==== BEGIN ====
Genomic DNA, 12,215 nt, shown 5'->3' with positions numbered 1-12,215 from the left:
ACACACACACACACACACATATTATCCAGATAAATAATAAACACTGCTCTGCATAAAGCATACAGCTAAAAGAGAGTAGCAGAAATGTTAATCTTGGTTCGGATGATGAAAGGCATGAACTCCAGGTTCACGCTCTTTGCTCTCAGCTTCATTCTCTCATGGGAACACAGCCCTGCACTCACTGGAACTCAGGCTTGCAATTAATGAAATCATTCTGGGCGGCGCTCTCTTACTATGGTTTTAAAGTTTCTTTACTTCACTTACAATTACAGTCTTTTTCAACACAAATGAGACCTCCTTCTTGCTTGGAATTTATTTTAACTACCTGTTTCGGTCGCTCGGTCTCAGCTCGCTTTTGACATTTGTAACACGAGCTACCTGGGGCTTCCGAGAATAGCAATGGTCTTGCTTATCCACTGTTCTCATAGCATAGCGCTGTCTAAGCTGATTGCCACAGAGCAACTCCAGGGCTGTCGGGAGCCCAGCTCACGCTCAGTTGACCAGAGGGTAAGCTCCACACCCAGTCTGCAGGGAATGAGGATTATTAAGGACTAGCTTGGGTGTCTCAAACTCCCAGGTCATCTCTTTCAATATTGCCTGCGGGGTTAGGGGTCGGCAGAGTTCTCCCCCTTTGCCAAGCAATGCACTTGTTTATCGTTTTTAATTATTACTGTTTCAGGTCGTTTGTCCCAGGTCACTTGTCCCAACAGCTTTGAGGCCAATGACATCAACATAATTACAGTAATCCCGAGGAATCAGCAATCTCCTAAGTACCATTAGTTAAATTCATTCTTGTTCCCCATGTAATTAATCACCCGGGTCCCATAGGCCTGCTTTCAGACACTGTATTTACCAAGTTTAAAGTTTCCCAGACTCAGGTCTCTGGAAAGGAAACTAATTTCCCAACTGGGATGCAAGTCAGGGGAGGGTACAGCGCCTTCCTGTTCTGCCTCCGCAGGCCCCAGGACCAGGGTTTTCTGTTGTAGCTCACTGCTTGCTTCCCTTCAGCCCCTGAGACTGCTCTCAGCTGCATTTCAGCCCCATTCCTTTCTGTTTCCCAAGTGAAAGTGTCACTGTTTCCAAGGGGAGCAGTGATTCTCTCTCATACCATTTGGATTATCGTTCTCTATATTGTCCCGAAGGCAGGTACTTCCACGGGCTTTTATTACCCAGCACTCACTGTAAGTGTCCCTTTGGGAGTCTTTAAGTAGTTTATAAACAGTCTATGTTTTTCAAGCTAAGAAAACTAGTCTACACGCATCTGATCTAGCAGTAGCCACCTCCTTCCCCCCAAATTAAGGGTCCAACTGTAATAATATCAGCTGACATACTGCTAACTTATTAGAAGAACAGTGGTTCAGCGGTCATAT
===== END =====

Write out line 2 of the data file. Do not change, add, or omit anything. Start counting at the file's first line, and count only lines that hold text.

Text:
ACACACACACACACACACATATTATCCAGATAAATAATAAACACTGCTCTGCATAAAGCATACAGCTAAAAGAGAGTAGCAGAAATGTTAATCTTGGTTCGGATGATGAAAGGCATGAACTCCAGGTTCACGCTCTTTGCTCTCAGCTTCATTCTCTCATGGGAACACAGCCCTGCACTCACTGGAACTCAGGCTTGCAATTAATGAAATCATTCTGGGCGGCGCTCTCTTACTATGGTTTTAAAGTTTCTTTACTTCACTTACAATTACAGTCTTTTTCAACACAAATGAGACCTCCTTCTTGCTTGGAATTTATTTTAACTACCTGTTTCGGTCGCTCGGTCTCAGCTCGCTTTTGACATTTGTAACACGAGCTACCTGGGGCTTCCGAGAATAGCAATGGTCTTGCTTATCCACTGTTCTCATAGCATAGCGCTGTCTAAGCTGATTGCCACAGAGCAACTCCAGGGCTGTCGGGAGCCCAGCTCACGCTCAGTTGACCAGAGGGTAAGCTCCACACCCAGTCTGCAGGGAATGAGGATTATTAAGGACTAGCTTGGGTGTCTCAAACTCCCAGGTCATCTCTTTCAATATTGCCTGCGGGGTTAGGGGTCGGCAGAGTTCTCCCCCTTTGCCAAGCAATGCACTTGTTTATCGTTTTTAATTATTACTGTTTCAGGTCGTTTGTCCCAGGTCACTTGTCCCAACAGCTTTGAGGCCAATGACATCAACATAATTACAGTAATCCCGAGGAATCAGCAATCTCCTAAGTACCATTAGTTAAATTCATTCTTGTTCCCCATGTAATTAATCACCCGGGTCCCATAGGCCTGCTTTCAGACACTGTATTTACCAAGTTTAAAGTTTCCCAGACTCAGGTCTCTGGAAAGGAAACTAATTTCCCAACTGGGATGCAAGTCAGGGGAGGGTACAGCGCCTTCCTGTTCTGCCTCCGCAGGCCCCAGGACCAGGGTTTTCTGTTGTAGCTCACTGCTTGCTTCCCTTCAGCCCCTGAGACTGCTCTCAGCTGCATTTCAGCCCCATTCCTTTCTGTTTCCCAAGTGAAAGTGTCACTGTTTCCAAGGGGAGCAGTGATTCTCTCTCATACCATTTGGATTATCGTTCTCTATATTGTCCCGAAGGCAGGTACTTCCACGGGCTTTTATTACCCAGCACTCACTGTAAGTGTCCCTTTGGGAGTCTTTAAGTAGTTTATAAACAGTCTATGTTTTTCAAGCTAAGAAAACTAGTCTACACGCATCTGATCTAGCAGTAGCCACCTCCTTCCCCCCAAATTAAGGGTCCAACTGTAATAATATCAGCTGACATACTGCTAACTTATTAGAAGAACAGTGGTTCAGCGGTCATAT